“This is the Year of the Fire Rooster. The Rooster Year is said to be characterised by great progress, with rewards for those who have the Rooster traits of loyalty, commitment, hard work and family values.
“Chinese people have been settling in New Zealand for more than 150 years and today, about 172,000 Chinese people call New Zealand home. Some have ancestors who arrived in the nineteenth century, others have recently come from China; and some are from other parts of the world,’ Ms Collins says.
“China is our second largest export partner, our biggest international education market and our second largest tourist market. About 50,000 tourists are expected from China to spend their Chinese New Year holidays in New Zealand.
“Parliament has held Chinese New Year celebrations since 2002. About 180 people are expected to attend this year, from 18 ethnic communities,’ Ms Collins says.
Happy Chinese New Year
Xin Nian Kuai Le
[pronounced: Shin Nee-an Kwai Le]
Energy and Resources Minister Judith Collins has today announced a Market Study into fuel prices/returns to be undertaken by the Ministry of Business, Innovation and Employment (MBIE).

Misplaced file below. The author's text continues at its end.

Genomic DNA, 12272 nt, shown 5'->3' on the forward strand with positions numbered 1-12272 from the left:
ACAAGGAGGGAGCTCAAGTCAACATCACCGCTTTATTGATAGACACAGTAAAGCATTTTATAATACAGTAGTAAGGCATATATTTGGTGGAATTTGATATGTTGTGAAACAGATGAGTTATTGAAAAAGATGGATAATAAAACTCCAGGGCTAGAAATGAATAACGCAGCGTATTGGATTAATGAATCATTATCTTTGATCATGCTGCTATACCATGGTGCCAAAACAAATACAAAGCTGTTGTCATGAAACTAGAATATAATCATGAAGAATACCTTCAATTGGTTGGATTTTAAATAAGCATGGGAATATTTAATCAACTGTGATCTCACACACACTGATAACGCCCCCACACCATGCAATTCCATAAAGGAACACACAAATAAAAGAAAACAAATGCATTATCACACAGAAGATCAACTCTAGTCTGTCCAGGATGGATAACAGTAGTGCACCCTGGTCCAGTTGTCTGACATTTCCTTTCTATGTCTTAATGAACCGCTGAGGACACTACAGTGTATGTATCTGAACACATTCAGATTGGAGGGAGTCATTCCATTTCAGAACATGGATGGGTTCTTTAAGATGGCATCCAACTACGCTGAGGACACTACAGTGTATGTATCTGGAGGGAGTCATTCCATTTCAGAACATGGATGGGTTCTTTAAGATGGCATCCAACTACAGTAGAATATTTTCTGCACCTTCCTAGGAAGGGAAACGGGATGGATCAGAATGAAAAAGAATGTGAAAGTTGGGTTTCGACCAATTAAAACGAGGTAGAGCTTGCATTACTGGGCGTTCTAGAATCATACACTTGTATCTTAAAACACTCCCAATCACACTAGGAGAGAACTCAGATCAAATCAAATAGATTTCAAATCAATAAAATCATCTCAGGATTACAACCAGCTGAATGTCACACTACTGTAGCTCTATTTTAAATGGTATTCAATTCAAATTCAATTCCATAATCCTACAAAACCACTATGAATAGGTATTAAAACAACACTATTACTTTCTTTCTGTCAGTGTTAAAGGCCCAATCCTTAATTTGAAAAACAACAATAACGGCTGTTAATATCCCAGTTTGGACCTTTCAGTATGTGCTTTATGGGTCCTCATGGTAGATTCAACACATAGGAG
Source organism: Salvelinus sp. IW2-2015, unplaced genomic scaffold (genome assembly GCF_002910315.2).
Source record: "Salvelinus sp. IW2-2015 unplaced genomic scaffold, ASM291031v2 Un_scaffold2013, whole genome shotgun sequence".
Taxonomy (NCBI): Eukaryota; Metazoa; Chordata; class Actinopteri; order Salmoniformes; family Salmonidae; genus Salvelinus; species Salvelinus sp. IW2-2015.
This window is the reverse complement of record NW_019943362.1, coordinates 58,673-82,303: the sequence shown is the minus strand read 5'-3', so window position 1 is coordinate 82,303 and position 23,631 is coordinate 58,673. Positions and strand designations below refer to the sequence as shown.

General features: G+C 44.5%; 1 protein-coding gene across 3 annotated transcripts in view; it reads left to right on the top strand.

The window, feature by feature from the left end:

The Fuel Market Financial Performance Study, which is expected to be completed by the end of June is designed to determine how fair petrol and diesel prices are at the pump.
“MBIE data shows that fuel margins have more than doubled over the last five years. The Market Study will report on fuel company returns and will include in-depth analysis of oil companies’ finances.
The Study will focus on the returns on average capital employed against cost of capital, across different parts of each business. It aims to determine if companies are making super-normal profits or not. Other financial benchmarks may also be used.
“The advantage of a Fuel Market Financial Performance Study is that it can be done reasonably quickly and it will help to build a more informed picture of the overall performance of the fuel market. However, it will require the industry to cooperate with MBIE.